E-mail is fast and easy to use. It has quickly become the primary tool for communication in both our personal and professional lives. Because it’s used so frequently, silly errors and e-mail habits are leaving people embarrassed.
At one time or another, we’ve all been victim to sending a less than perfect e-mail. Recently, we featured an article on cell phone “Netiquette” by Andrea Bartz and Brenna Ehrlich. Since then, the duo has compiled a new list of mistakes that are made when using e-mail entitled, “5 e-Mail Habits You Should Avoid.” Their guide to sending the perfect e-mail reminds users to include things like attachments and relevant subject lines.
So the next time you’re ready to press send on an e-mail, make sure you have have reviewed Bartz and Ehrlich’s list to avoid any embarrassing moments.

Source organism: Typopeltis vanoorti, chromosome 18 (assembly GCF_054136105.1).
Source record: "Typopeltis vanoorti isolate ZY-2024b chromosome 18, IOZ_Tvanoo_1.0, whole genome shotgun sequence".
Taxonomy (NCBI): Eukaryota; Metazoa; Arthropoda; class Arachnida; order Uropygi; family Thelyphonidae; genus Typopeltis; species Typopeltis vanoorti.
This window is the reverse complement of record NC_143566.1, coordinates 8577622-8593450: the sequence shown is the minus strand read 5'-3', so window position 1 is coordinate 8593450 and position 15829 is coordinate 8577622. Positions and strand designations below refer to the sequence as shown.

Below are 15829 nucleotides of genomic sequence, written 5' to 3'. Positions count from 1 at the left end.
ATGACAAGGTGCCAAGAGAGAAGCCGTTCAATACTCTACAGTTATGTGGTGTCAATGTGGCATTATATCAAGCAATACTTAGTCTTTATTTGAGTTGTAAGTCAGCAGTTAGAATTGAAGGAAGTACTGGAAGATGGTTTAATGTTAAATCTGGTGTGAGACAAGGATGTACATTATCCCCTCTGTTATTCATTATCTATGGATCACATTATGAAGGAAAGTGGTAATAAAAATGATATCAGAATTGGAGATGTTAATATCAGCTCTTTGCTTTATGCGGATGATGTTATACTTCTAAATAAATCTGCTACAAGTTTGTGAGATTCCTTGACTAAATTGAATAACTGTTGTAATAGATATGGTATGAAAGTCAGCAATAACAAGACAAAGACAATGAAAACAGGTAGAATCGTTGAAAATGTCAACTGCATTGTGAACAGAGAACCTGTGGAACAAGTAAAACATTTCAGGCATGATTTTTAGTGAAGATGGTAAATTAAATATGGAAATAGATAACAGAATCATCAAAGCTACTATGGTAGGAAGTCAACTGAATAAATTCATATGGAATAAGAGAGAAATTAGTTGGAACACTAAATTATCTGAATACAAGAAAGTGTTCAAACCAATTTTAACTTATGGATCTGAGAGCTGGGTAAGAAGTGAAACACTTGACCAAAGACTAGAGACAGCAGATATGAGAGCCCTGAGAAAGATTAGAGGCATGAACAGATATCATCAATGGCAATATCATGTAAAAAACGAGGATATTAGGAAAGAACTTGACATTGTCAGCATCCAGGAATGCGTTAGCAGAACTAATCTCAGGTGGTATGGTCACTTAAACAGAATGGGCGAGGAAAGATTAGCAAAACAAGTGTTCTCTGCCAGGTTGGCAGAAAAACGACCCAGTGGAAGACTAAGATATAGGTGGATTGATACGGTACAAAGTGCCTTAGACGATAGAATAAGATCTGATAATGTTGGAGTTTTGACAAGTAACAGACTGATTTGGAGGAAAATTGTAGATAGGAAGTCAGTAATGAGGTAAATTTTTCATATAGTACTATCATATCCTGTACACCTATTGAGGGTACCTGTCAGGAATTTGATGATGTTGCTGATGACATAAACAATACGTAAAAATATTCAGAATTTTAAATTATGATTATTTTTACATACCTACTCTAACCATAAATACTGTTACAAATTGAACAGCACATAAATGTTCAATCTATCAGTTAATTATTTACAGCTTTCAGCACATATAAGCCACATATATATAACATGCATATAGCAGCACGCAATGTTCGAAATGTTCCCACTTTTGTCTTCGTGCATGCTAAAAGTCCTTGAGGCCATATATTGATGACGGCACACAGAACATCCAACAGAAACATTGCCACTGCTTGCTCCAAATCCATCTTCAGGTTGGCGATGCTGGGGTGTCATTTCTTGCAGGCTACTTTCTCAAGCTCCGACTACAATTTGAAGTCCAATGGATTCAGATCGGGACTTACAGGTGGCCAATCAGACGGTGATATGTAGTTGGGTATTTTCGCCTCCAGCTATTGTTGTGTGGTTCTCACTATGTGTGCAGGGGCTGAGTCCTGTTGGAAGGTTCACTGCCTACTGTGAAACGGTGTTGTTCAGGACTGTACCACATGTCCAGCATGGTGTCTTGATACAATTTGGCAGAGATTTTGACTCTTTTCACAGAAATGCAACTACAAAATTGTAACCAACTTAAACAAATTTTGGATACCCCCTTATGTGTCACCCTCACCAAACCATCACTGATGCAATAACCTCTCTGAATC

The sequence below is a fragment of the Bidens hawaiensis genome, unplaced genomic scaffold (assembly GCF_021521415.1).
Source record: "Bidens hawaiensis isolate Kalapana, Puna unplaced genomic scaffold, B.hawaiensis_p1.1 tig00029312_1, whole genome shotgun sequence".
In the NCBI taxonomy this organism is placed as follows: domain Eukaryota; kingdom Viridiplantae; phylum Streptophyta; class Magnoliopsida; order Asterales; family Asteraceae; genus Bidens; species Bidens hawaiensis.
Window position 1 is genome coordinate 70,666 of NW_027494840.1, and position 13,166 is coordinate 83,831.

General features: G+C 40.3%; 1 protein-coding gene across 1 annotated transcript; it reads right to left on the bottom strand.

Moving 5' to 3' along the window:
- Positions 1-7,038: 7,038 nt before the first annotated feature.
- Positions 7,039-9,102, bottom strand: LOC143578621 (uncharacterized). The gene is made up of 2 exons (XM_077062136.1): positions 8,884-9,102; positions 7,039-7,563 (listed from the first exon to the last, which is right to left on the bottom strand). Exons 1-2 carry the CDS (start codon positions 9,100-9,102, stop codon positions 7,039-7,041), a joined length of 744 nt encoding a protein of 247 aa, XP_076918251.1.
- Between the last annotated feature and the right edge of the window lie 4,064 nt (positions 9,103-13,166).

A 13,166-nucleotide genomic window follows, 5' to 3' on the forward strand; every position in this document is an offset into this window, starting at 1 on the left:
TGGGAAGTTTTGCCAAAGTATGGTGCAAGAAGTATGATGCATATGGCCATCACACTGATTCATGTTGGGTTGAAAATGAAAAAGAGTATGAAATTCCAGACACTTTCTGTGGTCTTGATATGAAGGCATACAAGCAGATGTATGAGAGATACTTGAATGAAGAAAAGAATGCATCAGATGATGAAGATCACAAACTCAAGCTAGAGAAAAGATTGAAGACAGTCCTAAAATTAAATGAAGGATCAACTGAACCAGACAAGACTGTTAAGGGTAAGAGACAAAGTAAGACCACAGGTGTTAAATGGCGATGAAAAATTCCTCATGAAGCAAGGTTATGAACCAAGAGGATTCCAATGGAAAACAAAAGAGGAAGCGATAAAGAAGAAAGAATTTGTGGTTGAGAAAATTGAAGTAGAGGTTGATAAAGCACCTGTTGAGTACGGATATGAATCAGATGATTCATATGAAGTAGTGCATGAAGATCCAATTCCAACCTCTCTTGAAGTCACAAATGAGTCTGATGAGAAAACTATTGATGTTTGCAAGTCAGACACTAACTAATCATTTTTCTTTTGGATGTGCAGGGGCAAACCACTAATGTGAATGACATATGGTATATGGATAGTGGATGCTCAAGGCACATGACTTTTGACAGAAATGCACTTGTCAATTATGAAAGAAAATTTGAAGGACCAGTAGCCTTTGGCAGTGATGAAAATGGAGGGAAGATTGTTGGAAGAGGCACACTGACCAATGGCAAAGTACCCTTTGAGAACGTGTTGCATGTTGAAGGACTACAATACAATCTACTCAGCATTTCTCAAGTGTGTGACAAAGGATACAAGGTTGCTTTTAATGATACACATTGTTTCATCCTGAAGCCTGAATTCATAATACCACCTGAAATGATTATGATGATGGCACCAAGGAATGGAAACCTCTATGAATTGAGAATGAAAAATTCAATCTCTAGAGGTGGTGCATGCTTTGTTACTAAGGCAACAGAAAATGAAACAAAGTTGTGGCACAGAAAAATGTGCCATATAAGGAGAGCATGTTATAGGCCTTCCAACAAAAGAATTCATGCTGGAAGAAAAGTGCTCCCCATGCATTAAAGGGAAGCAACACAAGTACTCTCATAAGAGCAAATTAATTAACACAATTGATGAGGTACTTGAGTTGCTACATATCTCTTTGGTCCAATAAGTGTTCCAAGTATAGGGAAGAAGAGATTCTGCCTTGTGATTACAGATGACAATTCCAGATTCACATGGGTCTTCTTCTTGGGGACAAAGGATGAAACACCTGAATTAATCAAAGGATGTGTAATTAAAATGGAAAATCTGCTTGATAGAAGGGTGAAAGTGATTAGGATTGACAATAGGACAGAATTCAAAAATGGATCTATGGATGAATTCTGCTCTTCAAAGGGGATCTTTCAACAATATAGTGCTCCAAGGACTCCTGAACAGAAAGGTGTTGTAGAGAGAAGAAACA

Here is an excerpt from the article.
Don’t blank when it comes to the subject line.
We know you’re so super busy that half of your lunch is now embedded in the grooves of your keyboard, but is it really that hard to eke out another word or two before sending that gem into the abyss? If you don’t state your purpose right off the bat, it’s likely that your boss/contact/other important person will just ignore your subject-less e-mail wholesale or assume that it’s spam and banish it to the digital dustbin.
Everything is not urgent.
Although the fact that someone stole your “Hang In There, Baby” poster (again) may be an emergency to you, it does not necessitate the “High Priority” designation you’ve slapped on there. Especially if you’re sending out an office-wide e-mail that’s going to bosses in addition to subordinates.
If the fact that you had a “Hang In There, Baby” poster didn’t already make you appear unstable in the eyes of your co-workers, caterwauling (see what we did there?) about its disappearance in such a manner definitely will. Yup, you can say “goodbye” to that promotion and “hello” to even more depressing motivational reading materials.